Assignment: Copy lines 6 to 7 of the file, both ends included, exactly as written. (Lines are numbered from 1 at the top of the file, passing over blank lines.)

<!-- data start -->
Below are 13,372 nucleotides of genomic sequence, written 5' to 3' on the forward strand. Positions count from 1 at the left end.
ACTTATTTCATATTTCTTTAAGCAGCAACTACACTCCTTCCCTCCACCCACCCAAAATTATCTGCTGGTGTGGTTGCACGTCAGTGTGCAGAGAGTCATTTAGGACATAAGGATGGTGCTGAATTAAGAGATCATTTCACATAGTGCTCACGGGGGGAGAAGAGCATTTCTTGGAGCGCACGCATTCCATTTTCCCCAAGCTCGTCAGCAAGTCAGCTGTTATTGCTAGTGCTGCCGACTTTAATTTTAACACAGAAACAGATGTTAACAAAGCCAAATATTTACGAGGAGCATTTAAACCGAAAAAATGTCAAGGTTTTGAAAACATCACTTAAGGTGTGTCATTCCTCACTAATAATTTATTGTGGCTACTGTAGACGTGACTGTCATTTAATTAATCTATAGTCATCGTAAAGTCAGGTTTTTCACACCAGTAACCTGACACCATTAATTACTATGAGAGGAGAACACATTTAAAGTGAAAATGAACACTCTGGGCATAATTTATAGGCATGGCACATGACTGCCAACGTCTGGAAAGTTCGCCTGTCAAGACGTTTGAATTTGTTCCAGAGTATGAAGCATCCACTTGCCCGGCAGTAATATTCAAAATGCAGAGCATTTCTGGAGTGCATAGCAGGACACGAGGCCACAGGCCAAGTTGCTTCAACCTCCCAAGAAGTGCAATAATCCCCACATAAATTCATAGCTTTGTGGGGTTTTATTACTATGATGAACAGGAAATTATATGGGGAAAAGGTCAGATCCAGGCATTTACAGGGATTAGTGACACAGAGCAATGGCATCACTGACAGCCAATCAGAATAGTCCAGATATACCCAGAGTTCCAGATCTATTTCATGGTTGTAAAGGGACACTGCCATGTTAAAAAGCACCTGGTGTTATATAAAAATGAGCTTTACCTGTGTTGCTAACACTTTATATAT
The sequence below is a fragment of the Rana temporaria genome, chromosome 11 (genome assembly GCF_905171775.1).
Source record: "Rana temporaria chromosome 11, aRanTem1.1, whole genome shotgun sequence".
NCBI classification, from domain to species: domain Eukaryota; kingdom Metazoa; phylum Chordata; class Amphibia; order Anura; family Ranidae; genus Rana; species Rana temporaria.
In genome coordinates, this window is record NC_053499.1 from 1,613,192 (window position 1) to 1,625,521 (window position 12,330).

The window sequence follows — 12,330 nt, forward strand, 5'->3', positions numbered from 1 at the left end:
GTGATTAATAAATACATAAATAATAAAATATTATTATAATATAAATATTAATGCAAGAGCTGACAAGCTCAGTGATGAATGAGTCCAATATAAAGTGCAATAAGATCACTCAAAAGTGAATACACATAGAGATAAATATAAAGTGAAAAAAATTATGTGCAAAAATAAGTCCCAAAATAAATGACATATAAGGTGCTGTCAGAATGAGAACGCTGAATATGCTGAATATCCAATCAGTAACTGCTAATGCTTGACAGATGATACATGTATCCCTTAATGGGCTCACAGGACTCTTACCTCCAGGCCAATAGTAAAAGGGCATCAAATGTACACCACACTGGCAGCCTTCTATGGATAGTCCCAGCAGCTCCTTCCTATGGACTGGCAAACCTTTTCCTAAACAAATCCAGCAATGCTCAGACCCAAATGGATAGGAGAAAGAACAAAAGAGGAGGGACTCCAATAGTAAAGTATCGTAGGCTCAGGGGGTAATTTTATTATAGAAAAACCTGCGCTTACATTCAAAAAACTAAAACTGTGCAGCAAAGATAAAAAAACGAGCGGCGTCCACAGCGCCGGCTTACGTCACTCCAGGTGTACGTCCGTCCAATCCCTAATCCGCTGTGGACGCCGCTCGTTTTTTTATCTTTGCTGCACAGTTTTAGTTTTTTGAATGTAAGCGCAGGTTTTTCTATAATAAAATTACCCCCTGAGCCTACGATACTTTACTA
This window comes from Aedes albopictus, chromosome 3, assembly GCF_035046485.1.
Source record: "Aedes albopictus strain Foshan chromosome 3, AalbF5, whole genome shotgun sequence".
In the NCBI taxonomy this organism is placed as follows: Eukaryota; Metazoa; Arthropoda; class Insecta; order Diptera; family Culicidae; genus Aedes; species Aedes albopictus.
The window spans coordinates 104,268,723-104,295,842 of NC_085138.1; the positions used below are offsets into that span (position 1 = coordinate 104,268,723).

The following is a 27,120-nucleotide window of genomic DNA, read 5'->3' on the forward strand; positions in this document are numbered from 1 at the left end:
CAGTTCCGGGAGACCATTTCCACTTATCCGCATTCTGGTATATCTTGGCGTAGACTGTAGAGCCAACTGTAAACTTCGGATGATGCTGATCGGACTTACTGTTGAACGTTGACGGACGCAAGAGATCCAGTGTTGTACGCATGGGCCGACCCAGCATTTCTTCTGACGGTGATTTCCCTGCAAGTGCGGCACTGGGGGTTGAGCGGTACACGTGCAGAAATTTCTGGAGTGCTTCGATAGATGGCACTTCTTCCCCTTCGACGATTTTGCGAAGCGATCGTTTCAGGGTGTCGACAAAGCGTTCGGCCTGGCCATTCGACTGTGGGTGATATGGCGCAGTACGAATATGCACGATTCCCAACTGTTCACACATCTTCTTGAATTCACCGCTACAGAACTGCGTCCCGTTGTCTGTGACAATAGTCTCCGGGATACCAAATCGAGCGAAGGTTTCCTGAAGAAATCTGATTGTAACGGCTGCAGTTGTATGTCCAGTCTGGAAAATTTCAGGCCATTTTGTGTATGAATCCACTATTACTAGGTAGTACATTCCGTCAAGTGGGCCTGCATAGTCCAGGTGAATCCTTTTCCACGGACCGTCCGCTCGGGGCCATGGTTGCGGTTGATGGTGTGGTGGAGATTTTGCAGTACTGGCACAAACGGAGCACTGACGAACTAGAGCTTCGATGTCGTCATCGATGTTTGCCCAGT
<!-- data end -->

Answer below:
In genome coordinates, this window is record NC_053499.1 from 1,613,192 (window position 1) to 1,625,521 (window position 12,330).

The window sequence follows — 12,330 nt, forward strand, 5'->3', positions numbered from 1 at the left end: